NASA / Langley Research Center / Electromagnetics and Sensors Research Branch

Retinex Image Processing

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Background


RETINEX IMAGE PROCESSING:IMPROVING THE VISUAL REALISM OF COLOR IMAGES

A versatile automatic method for enhancing images....

The goal of our work is to make the recorded image look like what you would have seen if you had been observing the scene in person. This means full visual realism analogous to the "concert hall" sound of audio fidelity.

What's Wrong with Pictures?

Recorded color images suffer from significant losses in visual quality (compared to the direct observation of the scene by the eye) when there are either spatial or spectral variations in illumination. The visibility of color and detail in shadows is quite poor for recorded images and a spectral shift in illumination either toward the blue or the red reduces the overall visibility of scene detail and color. These lighting defects are quite common. Likewise for scenes with some white surfaces (clouds or snow, for example), visibility of color and detail in the non -white zones of the image is poor. Therefore a general purpose automatic computation is needed to routinely improve images. A dramatic example of this kind of image defect is shown below.

original image processed image

We have developed such a computation which synthesizes dynamic range compression, color constancy,image sharpening,and color rendition. Our starting point was the last retinex concept proposed by Edwin Land which has a center/surround spatial structure akin to the receptive fields of the neurophysiology of vision. Initial experiments yielded promising results as shown below.

color constancy examples

 

 

 

In order to develop this concept to the level of a practical processing scheme, we had to 1) resolve fundamental design issues for the center/surround retinex, 2) extend the single scale design to a multiple scale design, and 3) develop a color restoration which overcomes the gray-world assumption intrinsic to retinex processing. All three of these elements were necessary for the development of a practical computation- the Multi-Scale Retinex with Color Restoration (MSRCR ). Further the specification of the computation was strongly guided by the comparison of experimental results to THE DIRECT OBSERVATION OF TEST SCENES. Only in this way could we be certain that the computation was performing in a functionally similar manner to human vision. Our working design has now been extensively tested on a variety of test scenes and hundreds of test images. We have included many space images in our testing to demonstrate the advantages of the computation for remote sensing images and Space Shuttle imagery.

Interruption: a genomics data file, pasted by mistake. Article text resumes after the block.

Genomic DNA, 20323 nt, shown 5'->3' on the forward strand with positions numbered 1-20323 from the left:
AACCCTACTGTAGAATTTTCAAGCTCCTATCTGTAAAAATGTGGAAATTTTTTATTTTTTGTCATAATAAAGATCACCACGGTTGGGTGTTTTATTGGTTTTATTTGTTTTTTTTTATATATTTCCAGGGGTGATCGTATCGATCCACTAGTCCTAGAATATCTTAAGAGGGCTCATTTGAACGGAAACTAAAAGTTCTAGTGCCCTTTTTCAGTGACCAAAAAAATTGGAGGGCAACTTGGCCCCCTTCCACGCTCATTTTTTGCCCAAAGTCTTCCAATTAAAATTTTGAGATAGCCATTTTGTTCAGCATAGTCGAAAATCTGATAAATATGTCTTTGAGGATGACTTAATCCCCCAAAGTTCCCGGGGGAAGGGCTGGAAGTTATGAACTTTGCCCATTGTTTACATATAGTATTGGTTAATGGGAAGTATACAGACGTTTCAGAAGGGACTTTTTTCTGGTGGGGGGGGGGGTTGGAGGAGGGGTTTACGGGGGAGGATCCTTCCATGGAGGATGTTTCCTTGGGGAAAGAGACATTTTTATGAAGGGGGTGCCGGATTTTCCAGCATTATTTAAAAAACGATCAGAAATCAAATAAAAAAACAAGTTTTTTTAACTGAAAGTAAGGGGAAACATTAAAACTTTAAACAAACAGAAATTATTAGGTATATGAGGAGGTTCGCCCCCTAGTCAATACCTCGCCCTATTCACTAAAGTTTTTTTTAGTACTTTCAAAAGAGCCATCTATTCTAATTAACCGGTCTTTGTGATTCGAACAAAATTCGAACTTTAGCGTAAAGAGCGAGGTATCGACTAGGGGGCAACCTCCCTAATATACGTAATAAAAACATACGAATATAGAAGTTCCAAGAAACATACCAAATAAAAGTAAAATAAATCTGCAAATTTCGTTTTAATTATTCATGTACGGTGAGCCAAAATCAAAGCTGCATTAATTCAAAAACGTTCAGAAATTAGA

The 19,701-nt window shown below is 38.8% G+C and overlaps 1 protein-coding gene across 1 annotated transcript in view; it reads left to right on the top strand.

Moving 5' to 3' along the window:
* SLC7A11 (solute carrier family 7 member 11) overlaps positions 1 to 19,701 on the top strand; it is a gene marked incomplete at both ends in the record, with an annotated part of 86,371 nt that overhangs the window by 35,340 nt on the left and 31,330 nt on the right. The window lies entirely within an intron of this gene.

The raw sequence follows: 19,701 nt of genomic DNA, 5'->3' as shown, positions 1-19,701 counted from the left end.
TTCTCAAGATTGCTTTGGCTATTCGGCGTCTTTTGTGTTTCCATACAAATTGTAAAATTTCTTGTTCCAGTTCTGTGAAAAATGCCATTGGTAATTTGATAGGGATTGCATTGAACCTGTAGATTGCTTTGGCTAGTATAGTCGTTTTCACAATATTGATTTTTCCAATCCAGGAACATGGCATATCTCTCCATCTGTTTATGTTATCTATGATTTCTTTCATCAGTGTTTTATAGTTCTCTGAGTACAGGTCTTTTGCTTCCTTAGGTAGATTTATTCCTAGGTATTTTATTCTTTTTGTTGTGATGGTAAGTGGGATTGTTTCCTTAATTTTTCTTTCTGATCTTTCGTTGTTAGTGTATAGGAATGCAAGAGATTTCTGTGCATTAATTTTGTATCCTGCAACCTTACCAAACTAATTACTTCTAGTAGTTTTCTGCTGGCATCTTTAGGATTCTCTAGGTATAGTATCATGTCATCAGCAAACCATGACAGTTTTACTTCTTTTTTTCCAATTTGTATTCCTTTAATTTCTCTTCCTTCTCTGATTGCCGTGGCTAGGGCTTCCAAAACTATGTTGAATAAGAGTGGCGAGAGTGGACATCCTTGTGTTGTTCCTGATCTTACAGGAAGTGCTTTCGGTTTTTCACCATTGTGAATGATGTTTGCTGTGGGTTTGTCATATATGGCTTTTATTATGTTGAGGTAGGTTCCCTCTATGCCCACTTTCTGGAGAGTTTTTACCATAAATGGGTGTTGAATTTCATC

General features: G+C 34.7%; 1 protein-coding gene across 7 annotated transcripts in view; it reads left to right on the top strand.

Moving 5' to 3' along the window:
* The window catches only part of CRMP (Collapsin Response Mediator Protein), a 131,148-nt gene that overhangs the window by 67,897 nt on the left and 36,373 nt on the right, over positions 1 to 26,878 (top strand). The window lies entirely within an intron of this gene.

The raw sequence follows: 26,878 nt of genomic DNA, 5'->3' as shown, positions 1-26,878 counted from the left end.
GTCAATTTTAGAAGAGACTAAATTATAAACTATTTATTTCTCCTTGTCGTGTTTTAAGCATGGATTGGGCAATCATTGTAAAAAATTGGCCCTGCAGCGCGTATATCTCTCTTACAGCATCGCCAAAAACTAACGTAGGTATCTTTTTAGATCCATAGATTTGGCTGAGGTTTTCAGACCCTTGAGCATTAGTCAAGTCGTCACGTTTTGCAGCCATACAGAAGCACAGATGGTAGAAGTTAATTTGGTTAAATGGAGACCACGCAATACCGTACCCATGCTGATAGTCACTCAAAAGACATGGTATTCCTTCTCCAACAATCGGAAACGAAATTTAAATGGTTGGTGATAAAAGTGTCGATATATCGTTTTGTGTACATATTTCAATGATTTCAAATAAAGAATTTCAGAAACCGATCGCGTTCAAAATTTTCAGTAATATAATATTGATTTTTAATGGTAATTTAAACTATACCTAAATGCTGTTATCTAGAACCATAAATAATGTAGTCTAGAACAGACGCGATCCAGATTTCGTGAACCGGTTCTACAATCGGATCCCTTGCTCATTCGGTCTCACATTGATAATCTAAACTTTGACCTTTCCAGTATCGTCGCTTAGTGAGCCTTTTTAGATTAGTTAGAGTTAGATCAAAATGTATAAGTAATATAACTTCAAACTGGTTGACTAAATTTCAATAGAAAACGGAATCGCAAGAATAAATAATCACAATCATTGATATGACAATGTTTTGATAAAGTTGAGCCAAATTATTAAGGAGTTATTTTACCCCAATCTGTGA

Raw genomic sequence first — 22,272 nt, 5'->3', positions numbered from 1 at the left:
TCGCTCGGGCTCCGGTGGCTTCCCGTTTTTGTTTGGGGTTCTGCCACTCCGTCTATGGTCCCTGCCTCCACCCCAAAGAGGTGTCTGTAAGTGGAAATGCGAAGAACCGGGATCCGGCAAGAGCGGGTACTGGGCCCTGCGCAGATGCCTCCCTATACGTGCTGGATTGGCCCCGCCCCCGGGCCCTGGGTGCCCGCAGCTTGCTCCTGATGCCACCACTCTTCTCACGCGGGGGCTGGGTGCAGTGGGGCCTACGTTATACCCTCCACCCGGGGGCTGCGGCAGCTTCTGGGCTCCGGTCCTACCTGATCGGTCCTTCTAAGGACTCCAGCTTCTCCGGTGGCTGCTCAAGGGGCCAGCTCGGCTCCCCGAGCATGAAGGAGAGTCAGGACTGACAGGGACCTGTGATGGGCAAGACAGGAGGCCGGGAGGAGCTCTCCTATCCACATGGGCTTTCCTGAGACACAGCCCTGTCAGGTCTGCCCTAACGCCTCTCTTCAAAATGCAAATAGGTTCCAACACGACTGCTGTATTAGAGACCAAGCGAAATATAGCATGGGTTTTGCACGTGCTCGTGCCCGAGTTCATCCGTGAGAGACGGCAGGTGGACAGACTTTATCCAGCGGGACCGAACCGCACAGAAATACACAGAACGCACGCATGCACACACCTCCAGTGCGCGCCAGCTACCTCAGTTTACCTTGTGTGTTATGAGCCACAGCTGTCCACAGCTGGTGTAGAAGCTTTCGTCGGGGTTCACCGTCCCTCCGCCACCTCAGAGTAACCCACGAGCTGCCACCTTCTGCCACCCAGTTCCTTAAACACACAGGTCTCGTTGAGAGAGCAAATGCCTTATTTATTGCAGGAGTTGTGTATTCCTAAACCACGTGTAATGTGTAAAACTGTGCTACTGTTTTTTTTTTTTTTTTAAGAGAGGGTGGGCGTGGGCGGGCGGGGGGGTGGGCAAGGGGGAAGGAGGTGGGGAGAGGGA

Since the technique is also useful for consumer color images we show its performance for a variety of everyday images.

These examples provide a varied illustration of the benefits of dynamic range compression including the need for it in wide dynamic range reflectance images, however the need for color constancy as a very practical image enhancement requires further illustration as described below.

original image processed image original image processed image

The remote sensing image is strongly "blue" probably because of high concentrations of atmospheric water vapor while the construction site is shifted toward the red perhaps because of a very low sun angle. In both images the visibility is poor and cannot be improved simply by advancing the gain of the image. By comparison the MSRCR improves the visibility of the overall scene detail by reducing the color shift in the images (as well as automatically performing the dynamic range compression).

While we are still in the preliminary phase of performance comparisons of the MSRCR with other image enhancement methods, we have examined this retinex relative to manual gain/gamma/offset corrections, automatic histogram equalization, manual "burning and dodging", and homomorphic image processing

Overall, the retinex performs automatically and consistently superior to any of the other methods. While the other methods may work well on occasion cooperative images, it easy to find images where they perform poorly. The retinex performs well on cases where the other two methods are clearly not appropriate.

NOTE: All color images have been processed with exactly the same computation. This provides strong evidence for the generality of the computation and its practical value as an automatic means for enhancing images. There was no change in constants or any other alteration or auto-gain applied to these images.

The MSRCR is available for licensing to commercial partners.

 

Responsible NASA Official: Glenn Woodell